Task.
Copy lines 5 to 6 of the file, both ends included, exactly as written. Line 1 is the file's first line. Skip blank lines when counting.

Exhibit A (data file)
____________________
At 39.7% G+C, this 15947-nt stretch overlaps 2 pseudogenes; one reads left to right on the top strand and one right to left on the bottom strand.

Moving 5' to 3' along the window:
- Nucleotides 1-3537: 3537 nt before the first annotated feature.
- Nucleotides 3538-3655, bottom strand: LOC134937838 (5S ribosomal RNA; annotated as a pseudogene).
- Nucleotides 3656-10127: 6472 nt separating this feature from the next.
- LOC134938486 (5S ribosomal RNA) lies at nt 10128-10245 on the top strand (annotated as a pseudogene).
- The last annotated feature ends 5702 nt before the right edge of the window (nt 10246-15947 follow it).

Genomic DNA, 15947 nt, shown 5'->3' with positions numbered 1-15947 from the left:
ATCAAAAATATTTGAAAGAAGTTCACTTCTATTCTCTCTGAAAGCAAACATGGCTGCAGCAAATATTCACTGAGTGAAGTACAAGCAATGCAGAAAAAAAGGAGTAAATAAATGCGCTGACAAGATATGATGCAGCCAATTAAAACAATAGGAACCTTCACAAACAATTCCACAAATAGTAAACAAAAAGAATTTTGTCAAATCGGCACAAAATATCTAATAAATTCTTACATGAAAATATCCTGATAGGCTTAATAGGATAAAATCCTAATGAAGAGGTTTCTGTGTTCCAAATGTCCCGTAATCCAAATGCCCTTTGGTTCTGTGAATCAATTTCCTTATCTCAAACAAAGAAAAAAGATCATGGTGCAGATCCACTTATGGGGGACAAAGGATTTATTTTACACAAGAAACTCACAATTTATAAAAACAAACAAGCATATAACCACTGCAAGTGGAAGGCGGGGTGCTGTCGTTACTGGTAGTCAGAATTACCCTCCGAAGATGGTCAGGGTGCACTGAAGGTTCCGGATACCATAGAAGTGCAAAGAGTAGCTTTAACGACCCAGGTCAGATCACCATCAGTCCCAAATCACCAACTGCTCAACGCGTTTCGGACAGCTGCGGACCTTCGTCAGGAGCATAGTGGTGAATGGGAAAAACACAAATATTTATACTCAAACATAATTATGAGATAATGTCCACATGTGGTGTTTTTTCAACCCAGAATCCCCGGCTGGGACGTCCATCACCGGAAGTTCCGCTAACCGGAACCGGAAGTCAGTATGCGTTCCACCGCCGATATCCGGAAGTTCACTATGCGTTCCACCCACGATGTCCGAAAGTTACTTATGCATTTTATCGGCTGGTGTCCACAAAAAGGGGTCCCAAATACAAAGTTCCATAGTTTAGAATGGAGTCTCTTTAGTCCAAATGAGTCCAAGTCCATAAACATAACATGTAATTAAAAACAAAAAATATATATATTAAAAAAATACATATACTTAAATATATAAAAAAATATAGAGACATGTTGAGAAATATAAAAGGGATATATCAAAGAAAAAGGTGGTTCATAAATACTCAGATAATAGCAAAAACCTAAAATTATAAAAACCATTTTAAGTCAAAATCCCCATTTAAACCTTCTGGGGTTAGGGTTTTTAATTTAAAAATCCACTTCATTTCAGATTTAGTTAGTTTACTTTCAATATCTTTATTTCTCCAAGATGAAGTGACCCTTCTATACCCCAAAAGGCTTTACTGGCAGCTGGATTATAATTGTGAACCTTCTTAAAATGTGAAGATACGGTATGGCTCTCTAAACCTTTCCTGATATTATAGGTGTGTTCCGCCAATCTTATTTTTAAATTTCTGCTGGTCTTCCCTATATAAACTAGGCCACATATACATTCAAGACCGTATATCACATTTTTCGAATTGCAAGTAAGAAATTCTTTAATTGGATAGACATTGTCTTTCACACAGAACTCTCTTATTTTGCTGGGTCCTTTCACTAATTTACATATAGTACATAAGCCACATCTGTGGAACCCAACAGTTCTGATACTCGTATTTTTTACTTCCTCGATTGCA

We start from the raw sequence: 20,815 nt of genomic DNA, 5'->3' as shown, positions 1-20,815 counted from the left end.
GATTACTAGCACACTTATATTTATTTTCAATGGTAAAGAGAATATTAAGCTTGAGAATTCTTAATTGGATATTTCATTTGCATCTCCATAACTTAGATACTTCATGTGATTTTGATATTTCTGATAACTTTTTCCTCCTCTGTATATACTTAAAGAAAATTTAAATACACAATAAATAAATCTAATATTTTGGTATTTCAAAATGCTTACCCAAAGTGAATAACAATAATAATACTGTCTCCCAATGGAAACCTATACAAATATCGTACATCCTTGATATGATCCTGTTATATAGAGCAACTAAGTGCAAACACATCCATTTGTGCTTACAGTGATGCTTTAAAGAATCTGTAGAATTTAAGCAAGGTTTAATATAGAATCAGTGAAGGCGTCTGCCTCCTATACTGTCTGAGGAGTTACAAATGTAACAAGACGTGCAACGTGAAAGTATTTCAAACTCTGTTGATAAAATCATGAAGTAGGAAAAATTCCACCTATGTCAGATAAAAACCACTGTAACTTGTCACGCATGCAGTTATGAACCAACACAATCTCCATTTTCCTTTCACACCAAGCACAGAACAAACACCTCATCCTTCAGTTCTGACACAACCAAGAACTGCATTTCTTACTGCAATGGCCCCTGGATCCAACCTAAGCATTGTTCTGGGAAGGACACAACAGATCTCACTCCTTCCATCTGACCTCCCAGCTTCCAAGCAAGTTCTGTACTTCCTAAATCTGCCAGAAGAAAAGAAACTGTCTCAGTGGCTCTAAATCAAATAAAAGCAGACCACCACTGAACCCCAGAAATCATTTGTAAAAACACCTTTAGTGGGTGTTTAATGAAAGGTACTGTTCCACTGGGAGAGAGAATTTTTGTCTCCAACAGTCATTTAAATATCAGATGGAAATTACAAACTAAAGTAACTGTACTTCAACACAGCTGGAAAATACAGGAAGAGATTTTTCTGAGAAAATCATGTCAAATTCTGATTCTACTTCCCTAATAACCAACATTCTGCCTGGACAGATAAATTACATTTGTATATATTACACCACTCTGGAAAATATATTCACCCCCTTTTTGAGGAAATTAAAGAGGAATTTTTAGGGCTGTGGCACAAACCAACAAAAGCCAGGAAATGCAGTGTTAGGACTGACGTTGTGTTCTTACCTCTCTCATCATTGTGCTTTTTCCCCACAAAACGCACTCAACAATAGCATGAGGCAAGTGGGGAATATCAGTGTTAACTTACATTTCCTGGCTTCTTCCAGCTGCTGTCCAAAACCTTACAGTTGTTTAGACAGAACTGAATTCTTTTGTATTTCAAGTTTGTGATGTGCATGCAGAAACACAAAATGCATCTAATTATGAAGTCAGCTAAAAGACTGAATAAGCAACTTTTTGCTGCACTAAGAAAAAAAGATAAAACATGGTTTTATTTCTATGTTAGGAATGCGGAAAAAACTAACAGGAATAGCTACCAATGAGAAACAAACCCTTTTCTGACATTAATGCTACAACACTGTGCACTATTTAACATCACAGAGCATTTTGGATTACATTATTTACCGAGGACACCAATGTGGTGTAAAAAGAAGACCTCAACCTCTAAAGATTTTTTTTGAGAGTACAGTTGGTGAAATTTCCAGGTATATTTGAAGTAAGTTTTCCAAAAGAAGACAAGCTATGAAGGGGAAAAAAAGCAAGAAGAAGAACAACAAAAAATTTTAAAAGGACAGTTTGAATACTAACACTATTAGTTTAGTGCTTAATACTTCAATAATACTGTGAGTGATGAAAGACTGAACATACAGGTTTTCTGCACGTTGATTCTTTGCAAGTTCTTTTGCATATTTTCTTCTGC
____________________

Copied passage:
- Nucleotides 3656-10127: 6472 nt separating this feature from the next.
- LOC134938486 (5S ribosomal RNA) lies at nt 10128-10245 on the top strand (annotated as a pseudogene).